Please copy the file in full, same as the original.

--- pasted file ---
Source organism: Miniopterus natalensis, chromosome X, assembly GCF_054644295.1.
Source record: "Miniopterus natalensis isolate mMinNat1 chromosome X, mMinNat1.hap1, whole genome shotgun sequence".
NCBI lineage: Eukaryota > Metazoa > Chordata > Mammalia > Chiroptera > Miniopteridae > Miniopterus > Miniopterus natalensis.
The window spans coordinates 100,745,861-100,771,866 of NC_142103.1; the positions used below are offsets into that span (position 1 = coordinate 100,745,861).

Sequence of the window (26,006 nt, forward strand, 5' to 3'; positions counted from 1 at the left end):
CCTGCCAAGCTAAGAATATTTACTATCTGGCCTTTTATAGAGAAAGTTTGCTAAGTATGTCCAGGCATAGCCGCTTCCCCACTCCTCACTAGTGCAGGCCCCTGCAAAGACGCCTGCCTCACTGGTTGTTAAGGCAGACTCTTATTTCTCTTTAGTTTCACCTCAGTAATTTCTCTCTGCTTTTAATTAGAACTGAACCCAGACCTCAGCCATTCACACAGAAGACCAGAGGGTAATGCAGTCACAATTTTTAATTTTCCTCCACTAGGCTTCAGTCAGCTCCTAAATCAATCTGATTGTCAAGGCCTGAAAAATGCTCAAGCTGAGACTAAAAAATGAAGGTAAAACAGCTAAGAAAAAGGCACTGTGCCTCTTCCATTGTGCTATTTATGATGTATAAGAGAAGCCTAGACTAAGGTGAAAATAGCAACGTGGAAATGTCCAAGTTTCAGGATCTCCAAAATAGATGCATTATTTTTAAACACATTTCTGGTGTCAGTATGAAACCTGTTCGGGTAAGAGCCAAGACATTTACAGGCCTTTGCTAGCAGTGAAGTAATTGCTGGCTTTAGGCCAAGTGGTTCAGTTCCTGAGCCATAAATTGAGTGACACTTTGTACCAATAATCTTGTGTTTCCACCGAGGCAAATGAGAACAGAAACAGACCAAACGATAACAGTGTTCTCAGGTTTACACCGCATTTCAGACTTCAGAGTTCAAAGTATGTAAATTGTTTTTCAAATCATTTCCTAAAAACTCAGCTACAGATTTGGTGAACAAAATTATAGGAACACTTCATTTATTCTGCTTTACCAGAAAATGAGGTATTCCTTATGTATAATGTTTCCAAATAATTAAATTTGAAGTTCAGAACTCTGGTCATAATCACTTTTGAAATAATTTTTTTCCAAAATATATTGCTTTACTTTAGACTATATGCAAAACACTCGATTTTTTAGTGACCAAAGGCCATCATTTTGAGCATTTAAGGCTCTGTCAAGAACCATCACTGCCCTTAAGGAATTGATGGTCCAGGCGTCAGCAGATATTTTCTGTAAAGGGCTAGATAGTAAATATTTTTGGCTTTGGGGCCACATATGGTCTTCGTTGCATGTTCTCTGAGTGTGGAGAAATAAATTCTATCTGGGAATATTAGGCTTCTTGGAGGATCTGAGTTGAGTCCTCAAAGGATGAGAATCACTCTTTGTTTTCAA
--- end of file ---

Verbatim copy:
Source organism: Miniopterus natalensis, chromosome X, assembly GCF_054644295.1.
Source record: "Miniopterus natalensis isolate mMinNat1 chromosome X, mMinNat1.hap1, whole genome shotgun sequence".
NCBI lineage: Eukaryota > Metazoa > Chordata > Mammalia > Chiroptera > Miniopteridae > Miniopterus > Miniopterus natalensis.
The window spans coordinates 100,745,861-100,771,866 of NC_142103.1; the positions used below are offsets into that span (position 1 = coordinate 100,745,861).

Sequence of the window (26,006 nt, forward strand, 5' to 3'; positions counted from 1 at the left end):
CCTGCCAAGCTAAGAATATTTACTATCTGGCCTTTTATAGAGAAAGTTTGCTAAGTATGTCCAGGCATAGCCGCTTCCCCACTCCTCACTAGTGCAGGCCCCTGCAAAGACGCCTGCCTCACTGGTTGTTAAGGCAGACTCTTATTTCTCTTTAGTTTCACCTCAGTAATTTCTCTCTGCTTTTAATTAGAACTGAACCCAGACCTCAGCCATTCACACAGAAGACCAGAGGGTAATGCAGTCACAATTTTTAATTTTCCTCCACTAGGCTTCAGTCAGCTCCTAAATCAATCTGATTGTCAAGGCCTGAAAAATGCTCAAGCTGAGACTAAAAAATGAAGGTAAAACAGCTAAGAAAAAGGCACTGTGCCTCTTCCATTGTGCTATTTATGATGTATAAGAGAAGCCTAGACTAAGGTGAAAATAGCAACGTGGAAATGTCCAAGTTTCAGGATCTCCAAAATAGATGCATTATTTTTAAACACATTTCTGGTGTCAGTATGAAACCTGTTCGGGTAAGAGCCAAGACATTTACAGGCCTTTGCTAGCAGTGAAGTAATTGCTGGCTTTAGGCCAAGTGGTTCAGTTCCTGAGCCATAAATTGAGTGACACTTTGTACCAATAATCTTGTGTTTCCACCGAGGCAAATGAGAACAGAAACAGACCAAACGATAACAGTGTTCTCAGGTTTACACCGCATTTCAGACTTCAGAGTTCAAAGTATGTAAATTGTTTTTCAAATCATTTCCTAAAAACTCAGCTACAGATTTGGTGAACAAAATTATAGGAACACTTCATTTATTCTGCTTTACCAGAAAATGAGGTATTCCTTATGTATAATGTTTCCAAATAATTAAATTTGAAGTTCAGAACTCTGGTCATAATCACTTTTGAAATAATTTTTTTCCAAAATATATTGCTTTACTTTAGACTATATGCAAAACACTCGATTTTTTAGTGACCAAAGGCCATCATTTTGAGCATTTAAGGCTCTGTCAAGAACCATCACTGCCCTTAAGGAATTGATGGTCCAGGCGTCAGCAGATATTTTCTGTAAAGGGCTAGATAGTAAATATTTTTGGCTTTGGGGCCACATATGGTCTTCGTTGCATGTTCTCTGAGTGTGGAGAAATAAATTCTATCTGGGAATATTAGGCTTCTTGGAGGATCTGAGTTGAGTCCTCAAAGGATGAGAATCACTCTTTGTTTTCAA